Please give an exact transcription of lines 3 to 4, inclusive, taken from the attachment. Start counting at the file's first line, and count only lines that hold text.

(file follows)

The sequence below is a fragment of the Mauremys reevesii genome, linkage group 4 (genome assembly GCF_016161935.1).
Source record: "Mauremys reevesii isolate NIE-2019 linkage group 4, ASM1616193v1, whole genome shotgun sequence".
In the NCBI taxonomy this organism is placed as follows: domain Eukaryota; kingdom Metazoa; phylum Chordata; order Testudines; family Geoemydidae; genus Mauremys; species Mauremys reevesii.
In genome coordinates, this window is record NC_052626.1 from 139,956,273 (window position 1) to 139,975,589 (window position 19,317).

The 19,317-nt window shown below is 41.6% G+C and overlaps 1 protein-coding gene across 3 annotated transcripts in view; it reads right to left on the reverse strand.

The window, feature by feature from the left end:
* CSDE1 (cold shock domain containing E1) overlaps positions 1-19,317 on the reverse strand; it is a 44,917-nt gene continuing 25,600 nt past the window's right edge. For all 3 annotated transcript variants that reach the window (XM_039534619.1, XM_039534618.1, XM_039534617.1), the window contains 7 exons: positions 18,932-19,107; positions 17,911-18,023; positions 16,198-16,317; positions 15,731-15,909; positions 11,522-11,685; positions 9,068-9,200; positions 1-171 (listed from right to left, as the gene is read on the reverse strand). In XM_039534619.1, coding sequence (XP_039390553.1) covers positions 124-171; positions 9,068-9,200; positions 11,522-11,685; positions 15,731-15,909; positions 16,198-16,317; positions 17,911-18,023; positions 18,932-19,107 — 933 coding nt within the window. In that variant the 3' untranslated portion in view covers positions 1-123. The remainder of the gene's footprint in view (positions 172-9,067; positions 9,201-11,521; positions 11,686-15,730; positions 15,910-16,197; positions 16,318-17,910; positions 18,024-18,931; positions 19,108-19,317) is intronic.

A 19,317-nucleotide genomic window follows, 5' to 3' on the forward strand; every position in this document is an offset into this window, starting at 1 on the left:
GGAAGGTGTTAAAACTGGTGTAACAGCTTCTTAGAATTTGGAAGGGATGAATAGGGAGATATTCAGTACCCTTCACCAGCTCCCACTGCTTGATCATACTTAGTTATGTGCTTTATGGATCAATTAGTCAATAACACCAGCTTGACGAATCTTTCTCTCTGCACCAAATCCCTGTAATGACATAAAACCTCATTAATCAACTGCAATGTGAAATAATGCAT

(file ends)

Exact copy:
In the NCBI taxonomy this organism is placed as follows: domain Eukaryota; kingdom Metazoa; phylum Chordata; order Testudines; family Geoemydidae; genus Mauremys; species Mauremys reevesii.
In genome coordinates, this window is record NC_052626.1 from 139,956,273 (window position 1) to 139,975,589 (window position 19,317).